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Dr. Beatrice Khater: Earning Her Certification in Narrative Medicine in the Midst of Conflict in Lebanon

A clinical instructor at the American University of Beirut in the Family Medicine Department, Dr. Beatrice Khater began her medical journey in the late ’90s and worked in countries across the globe, including Canada, the UK, Switzerland, Spain, France, and Italy—finally settling in her homeland of Lebanon. Dr. Khater signed up for Columbia University’s online Narrative Medicine Certificate of Achievement program, a way to marry her love of medicine with a practice that brought her closer to the art of storytelling. 

How did you learn about the Columbia Certification of Professional Achievement in Narrative Medicine program? 

In September 2018, the American University of Beirut held a conference under the title, “Transformation of Medical Education on the New Era,” and Dr. Rita Charon was one of the speakers. The title of her plenary session was “Medicine Is a Narrative Act.” It was my first contact with Narrative Medicine. I immediately searched for something related to Narrative Medicine that I could learn online. 

What were you doing in your career when you started your C.P.A.?

I was, and I still am, combining my clinical activities as Family Physician and my teaching activities at different levels (medical students and residents).

What attracted you to the Narrative Medicine program in particular?

Combining my two interests, medicine and art, was for me a discovery. When I first heard about narrative medicine, it was a revelation in that sense, because I did not imagine mixing the two worlds

What role does Narrative Medicine play in your work? 

I think that without labeling it, I was practicing some sort of narrative medicine in my clinical work. Now that I am more aware of it, I feel I have added an extra layer.

Who was your favorite professor, and why?

I would say that I have learned the most with Derek McCracken and Deepa Gowda, lecturers in the Narrative Medicine program. They both illustrated their ideas with practical and very useful tips to help students acquire the skills for leading narrative medicine workshops. Derek worked closely with students, providing detailed and specific comments on our work, acknowledging our efforts and how this could stress us. I truly felt he was there for us. He shared some of what he wrote as well, so this type of involvement was amazing for me.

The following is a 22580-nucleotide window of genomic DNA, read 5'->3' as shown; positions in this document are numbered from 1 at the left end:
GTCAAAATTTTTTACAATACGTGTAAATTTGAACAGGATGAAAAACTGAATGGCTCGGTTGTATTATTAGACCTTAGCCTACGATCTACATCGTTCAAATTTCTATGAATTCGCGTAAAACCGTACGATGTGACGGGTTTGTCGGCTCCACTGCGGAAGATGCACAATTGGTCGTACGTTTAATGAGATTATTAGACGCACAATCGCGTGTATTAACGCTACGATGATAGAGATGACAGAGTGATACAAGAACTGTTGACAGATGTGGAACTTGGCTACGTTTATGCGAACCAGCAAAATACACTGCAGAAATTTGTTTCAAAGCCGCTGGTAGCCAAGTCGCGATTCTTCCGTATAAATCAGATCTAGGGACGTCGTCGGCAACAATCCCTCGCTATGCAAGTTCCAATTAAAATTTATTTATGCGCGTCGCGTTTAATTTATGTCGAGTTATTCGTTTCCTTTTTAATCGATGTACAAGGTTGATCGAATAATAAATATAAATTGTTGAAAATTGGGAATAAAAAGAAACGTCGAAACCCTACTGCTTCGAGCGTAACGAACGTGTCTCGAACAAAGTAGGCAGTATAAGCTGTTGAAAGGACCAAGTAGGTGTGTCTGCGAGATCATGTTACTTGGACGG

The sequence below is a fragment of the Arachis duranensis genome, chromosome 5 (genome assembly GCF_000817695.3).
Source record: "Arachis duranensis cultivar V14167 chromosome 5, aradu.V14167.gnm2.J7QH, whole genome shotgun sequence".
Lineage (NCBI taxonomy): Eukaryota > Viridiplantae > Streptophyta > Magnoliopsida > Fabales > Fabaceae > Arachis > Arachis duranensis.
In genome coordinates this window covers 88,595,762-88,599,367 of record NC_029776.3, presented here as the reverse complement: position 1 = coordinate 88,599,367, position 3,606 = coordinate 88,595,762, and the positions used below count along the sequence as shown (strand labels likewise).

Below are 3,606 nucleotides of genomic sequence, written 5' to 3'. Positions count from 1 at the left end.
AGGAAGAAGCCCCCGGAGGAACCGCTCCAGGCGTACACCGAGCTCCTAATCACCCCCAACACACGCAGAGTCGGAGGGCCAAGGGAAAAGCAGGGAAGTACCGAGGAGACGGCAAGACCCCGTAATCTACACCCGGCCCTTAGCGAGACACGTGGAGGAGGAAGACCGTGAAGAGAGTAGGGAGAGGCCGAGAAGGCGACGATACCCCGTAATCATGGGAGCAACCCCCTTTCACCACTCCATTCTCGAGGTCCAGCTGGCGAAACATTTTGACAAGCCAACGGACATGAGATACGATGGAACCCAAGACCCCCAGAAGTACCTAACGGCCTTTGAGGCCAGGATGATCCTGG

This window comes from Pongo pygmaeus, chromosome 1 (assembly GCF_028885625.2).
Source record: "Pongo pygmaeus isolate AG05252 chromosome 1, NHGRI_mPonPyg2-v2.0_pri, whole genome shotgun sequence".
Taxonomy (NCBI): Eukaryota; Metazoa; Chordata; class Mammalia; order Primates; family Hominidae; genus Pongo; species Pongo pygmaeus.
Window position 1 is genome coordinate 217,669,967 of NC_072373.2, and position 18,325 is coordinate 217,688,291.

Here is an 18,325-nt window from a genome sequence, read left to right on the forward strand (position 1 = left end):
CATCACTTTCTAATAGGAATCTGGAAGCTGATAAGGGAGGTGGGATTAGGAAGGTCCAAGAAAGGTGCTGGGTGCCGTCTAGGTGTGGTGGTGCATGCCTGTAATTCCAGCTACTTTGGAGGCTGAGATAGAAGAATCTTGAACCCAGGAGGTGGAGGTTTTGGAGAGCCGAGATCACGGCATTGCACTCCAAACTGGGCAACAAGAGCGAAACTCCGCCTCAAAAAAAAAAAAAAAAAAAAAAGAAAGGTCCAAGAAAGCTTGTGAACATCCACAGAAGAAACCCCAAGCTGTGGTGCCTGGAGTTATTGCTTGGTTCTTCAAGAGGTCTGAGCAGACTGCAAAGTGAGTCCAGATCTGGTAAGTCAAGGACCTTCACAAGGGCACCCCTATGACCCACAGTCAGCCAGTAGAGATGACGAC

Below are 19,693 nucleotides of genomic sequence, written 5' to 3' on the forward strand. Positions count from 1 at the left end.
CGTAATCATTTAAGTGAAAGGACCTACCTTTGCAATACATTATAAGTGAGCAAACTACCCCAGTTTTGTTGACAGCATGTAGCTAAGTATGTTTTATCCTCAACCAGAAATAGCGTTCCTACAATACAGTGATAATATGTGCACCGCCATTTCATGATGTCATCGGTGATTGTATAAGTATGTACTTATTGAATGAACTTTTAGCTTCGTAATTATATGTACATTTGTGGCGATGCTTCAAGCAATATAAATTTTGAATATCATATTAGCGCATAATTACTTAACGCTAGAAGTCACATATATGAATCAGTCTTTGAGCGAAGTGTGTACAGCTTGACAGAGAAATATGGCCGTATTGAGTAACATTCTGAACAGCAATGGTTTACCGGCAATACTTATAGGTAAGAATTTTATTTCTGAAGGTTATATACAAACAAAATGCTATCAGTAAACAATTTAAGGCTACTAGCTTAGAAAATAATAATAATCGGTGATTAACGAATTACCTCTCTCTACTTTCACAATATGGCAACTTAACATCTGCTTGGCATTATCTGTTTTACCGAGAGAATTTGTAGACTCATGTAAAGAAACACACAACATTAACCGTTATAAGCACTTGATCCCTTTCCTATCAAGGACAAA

How did your degree inform your career? How are the Columbia Narrative Medicine program and the Columbia network helping you to stand out among your peers?

I have to show my appreciation to Cindy Smalletz, our Narrative Medicine CPA Program Director, who made this experience flow smoothly. With her help and her advice, I am introducing narrative medicine to the curriculum of the medical school at the American University of Beirut in a new format. 

Through Columbia, I have joined a group of narrative medicine educators, so I don’t feel so lonely on the planet. I can continue learning from the experience of others, discovering new ideas on how to implement this vital practice. 

What are some of the challenges that you encounter in your work? Describe the value you are able to bring as a result of the knowledge you’ve gained at Columbia.  

I have always felt that a medical career was about science, facts, evidence-based conclusions, and less about the person in front of you. However, my residents called me “the doctor who cries” because I would allow myself to shed some tears with the patients, especially when their story moved me. So when I learned about narrative medicine, I felt less awkward. And I feel that now when I share my knowledge with students in medical school, I will allow for their humane side to be present and to be expressed.

Is there an anecdote or story about the value you’ve gained and how your experience at Columbia will inform your future?

The connections I have made, although virtual, felt very real. I still have contact through mail with some of the students. We share personal things and I consider them friends.

I am so thankful for my Columbia Certificate in Narrative Medicine. I earned it during the worst period Lebanon has been through, starting with the October 2019 revolution, and the not-so-peaceful demonstrations, a terrible economic crisis, then the COVID pandemic, culminating with the Beirut blast of August 2020. I believe that concentrating on my program requirements allowed me to escape, at least momentarily, and gain powerful insights that I am now using in my career.

Learn more about Columbia University’s Certificate of Personal Achievement in Narrative Medicine